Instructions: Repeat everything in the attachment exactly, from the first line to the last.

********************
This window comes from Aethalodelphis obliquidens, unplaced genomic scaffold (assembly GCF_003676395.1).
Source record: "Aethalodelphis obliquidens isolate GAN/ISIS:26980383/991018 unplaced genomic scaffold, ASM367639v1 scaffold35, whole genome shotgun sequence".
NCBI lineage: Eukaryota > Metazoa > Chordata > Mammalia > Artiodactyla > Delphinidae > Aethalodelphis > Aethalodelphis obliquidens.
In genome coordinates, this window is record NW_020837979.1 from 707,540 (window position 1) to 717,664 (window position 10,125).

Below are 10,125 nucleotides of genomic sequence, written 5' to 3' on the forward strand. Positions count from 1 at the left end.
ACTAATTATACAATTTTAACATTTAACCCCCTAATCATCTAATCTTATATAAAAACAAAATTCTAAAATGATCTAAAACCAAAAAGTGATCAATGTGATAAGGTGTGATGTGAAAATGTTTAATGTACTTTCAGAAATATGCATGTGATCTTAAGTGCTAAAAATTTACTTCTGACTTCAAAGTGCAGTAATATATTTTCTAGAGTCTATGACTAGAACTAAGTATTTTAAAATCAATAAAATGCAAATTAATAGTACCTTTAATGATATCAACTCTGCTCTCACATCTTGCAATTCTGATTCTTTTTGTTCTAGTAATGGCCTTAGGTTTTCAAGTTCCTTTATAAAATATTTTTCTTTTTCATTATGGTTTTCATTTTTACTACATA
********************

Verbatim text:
This window comes from Aethalodelphis obliquidens, unplaced genomic scaffold (assembly GCF_003676395.1).
Source record: "Aethalodelphis obliquidens isolate GAN/ISIS:26980383/991018 unplaced genomic scaffold, ASM367639v1 scaffold35, whole genome shotgun sequence".
NCBI lineage: Eukaryota > Metazoa > Chordata > Mammalia > Artiodactyla > Delphinidae > Aethalodelphis > Aethalodelphis obliquidens.
In genome coordinates, this window is record NW_020837979.1 from 707,540 (window position 1) to 717,664 (window position 10,125).

Below are 10,125 nucleotides of genomic sequence, written 5' to 3' on the forward strand. Positions count from 1 at the left end.
ACTAATTATACAATTTTAACATTTAACCCCCTAATCATCTAATCTTATATAAAAACAAAATTCTAAAATGATCTAAAACCAAAAAGTGATCAATGTGATAAGGTGTGATGTGAAAATGTTTAATGTACTTTCAGAAATATGCATGTGATCTTAAGTGCTAAAAATTTACTTCTGACTTCAAAGTGCAGTAATATATTTTCTAGAGTCTATGACTAGAACTAAGTATTTTAAAATCAATAAAATGCAAATTAATAGTACCTTTAATGATATCAACTCTGCTCTCACATCTTGCAATTCTGATTCTTTTTGTTCTAGTAATGGCCTTAGGTTTTCAAGTTCCTTTATAAAATATTTTTCTTTTTCATTATGGTTTTCATTTTTACTACATA